Balochistan shows the way in Davos
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This year’s meeting in Davos has been overshadowed by a not-so-bright situation worldwide. The IMF’s growth forecast has just been diminished and chancellor Angela Merkel has just warned that the global financial system is damaged significantly. Climate change and trade wars are other dangerous developments that threaten our global economy. Other than this larger picture, Pakistan’s annual presentation in Davos this year has opened a new vista. In previous years, either the Pakistani president or the prime minister would apprise the assembled Davos elite on what was going on in our country. Sponsored and organised by Pathfinder Group, the ‘Pakistan Breakfast’ and other events like the Pakistan Dinnersand Lunches and the Pakistan Pavilionhave been joined for the last four years by the Martin Dow Group because of the vision of their late founding Chairman M Jawed Akhai. During the Davos week, Tuesday’s Pakistan Dinnertook place in the famous Restaurant Schatzalp that is located high above the city near the former ‘Magic Mountain’. The guest of honour this year was Balochistan Chief Minister (CM) Jam Kamal Khan. Even a short time ago, it would have been unimaginable that the Balochistan CM would represent Pakistan in an international forum. In introducing Pakistan’s largest province in terms of area, the CM first explained the many opportunities that the abundance of the province’s natural resources offered. He explained what CPEC and other government projects could offer to potential investors. That he was eloquent and credible was a real surprise for the assembled audience who generally tend to treat Balochistan as a backward province teeming with militant leaders who are not so literate and/or capable. In fact, most of the Baloch sardars leading the almost defunct secessionist movement moment live in potential luxury abroad and duly financed by India’s RAW. Lt Gen Asim Bajwa, the General Commanding Southern Command of the Pakistan army, who was also present at the dinner, supported the CM’s remarks. He gave the guests a short but effective briefing about the improved security situation in the province, including the progress that the fencing of the Afghan border is making and the projects that the army is supporting, particularly in education and roads. Senator Anwaar ul Haq Kakar, accompanying Jam Kamal Khan, gave a brilliant exposition about the current situation and future programmes, while supporting the CM’s views and adding his own about the optimistic future of Pakistan’s largest but least developed province. During the lively Q & A session that followed, a lot of negative perceptions about Balochistan were dispelled.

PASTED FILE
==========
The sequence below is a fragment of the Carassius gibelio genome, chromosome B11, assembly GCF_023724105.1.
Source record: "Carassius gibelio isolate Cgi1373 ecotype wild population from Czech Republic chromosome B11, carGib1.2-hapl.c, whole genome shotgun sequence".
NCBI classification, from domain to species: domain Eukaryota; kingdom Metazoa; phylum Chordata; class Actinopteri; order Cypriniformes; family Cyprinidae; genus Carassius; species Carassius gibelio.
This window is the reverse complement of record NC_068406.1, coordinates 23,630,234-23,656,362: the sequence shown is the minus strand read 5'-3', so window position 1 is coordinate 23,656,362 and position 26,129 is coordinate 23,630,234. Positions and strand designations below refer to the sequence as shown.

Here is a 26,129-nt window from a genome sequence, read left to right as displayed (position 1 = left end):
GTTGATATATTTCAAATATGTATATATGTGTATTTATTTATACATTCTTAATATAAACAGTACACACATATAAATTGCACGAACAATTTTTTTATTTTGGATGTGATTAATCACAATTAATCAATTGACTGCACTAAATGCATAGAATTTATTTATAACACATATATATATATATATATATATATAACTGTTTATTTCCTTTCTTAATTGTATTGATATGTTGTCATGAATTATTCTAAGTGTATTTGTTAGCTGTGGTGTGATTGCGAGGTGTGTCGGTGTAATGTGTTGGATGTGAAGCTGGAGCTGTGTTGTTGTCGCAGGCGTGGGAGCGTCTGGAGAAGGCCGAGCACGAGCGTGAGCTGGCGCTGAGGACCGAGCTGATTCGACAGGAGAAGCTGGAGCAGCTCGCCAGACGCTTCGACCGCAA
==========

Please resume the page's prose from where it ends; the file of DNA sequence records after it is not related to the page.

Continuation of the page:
On Wednesday, in another highpoint for the country, the Pakistan Pavilion at Hotel Panorama was inaugurated by Khan. An idea of Pathfinder and Martin Dow Groups, the Pakistan Pavilion (now in its second year) aims to reach out to potential investors in Davos attending the WEF annual summit. Located on the ground floor of Hotel Panorama, it is easily reachable from Davos’ main street. This Pakistan-specific programme is available to visitors who might like to drop by informally. Jam Kamal Khan, Lt Gen Asim Bajwa and Senator Kakar very successfully answered questions that followed. The fact that the Balochistan CM, represented Pakistan and that too in a very eloquent and knowledgeable way, has gone a long way to change perceptions about the province not being really part of the national mainstream. The media in Davos are a very hard-boiled lot that does not give any quarter to anyone. At least two well-known media personalities gave very favourable immediate comments. This was a defining moment for Pakistan at the world’s most famous annual meeting of the rich and powerful from both the public and private sectors of the world. The Pakistan ambassador to Switzerland in Berne did attend, but not to extend protocol. He did so out of personal conviction. Thankfully, the Pakistan ambassador at Geneva assigned to the UN, WEF, etc did not attend. The less said the better about this lasting disgrace to the Pakistani diplomatic corps. What mattered above all was the simplicity of the Balochistan entourage. It comprised the CM, his spouse and Kakar. There were no aides, no security and above all no protocol. This was both practical and effective, following the Davos pattern where accompanying aides are minimised. To put it bluntly, the nihari made by specially flown-in cooks was not consumed at public expense and the Pakistan embassy was non-existent, except briefly at the Zurich airport on arrival. Balochistan, you have set a tremendous example for Pakistan. In future, Pakistani leaders who visit Davos will not “waste public money” a la Imran Khan in pursuing their primary task: the good of Pakistan.
(The writer is a defence and security analyst)